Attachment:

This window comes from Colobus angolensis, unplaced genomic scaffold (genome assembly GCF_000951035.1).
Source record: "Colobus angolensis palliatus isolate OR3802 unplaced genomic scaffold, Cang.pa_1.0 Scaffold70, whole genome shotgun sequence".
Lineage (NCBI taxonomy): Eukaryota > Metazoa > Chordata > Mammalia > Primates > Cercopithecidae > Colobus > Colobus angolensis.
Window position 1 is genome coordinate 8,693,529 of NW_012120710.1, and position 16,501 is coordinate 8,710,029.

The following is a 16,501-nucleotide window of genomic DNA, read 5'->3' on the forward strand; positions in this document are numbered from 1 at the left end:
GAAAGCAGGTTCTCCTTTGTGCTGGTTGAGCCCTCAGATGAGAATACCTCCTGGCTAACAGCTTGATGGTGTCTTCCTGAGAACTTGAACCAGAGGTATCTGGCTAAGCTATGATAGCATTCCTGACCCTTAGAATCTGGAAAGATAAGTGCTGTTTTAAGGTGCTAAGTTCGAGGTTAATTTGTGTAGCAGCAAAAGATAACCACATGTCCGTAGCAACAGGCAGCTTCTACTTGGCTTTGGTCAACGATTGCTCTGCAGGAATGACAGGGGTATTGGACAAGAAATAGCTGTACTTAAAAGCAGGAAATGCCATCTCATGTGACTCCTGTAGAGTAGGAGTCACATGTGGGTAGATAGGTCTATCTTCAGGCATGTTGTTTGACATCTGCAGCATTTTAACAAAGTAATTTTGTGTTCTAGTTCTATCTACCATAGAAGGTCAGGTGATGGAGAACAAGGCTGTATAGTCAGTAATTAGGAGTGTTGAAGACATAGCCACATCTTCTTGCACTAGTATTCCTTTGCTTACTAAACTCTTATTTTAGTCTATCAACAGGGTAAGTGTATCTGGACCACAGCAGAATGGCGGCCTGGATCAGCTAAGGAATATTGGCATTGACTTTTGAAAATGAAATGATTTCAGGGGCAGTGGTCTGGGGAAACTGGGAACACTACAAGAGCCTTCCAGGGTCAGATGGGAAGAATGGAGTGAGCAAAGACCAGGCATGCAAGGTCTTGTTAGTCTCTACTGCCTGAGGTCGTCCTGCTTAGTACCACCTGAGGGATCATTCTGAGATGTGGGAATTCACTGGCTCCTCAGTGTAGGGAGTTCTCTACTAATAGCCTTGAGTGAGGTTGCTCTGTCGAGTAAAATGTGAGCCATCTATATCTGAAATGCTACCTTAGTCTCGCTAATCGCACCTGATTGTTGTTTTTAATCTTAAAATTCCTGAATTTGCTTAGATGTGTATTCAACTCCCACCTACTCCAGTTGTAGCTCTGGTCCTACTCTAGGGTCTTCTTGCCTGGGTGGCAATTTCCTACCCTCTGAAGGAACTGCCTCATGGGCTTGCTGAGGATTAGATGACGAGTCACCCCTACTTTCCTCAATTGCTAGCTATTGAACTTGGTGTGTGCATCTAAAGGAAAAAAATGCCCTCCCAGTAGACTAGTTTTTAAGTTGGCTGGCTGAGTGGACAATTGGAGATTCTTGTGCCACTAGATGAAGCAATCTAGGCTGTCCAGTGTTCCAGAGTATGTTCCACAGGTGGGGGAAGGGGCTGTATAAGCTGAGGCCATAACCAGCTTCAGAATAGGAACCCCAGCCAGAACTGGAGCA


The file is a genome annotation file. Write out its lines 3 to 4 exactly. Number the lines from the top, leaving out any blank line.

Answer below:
Lineage (NCBI taxonomy): Eukaryota > Metazoa > Chordata > Mammalia > Primates > Cercopithecidae > Colobus > Colobus angolensis.
Window position 1 is genome coordinate 8,693,529 of NW_012120710.1, and position 16,501 is coordinate 8,710,029.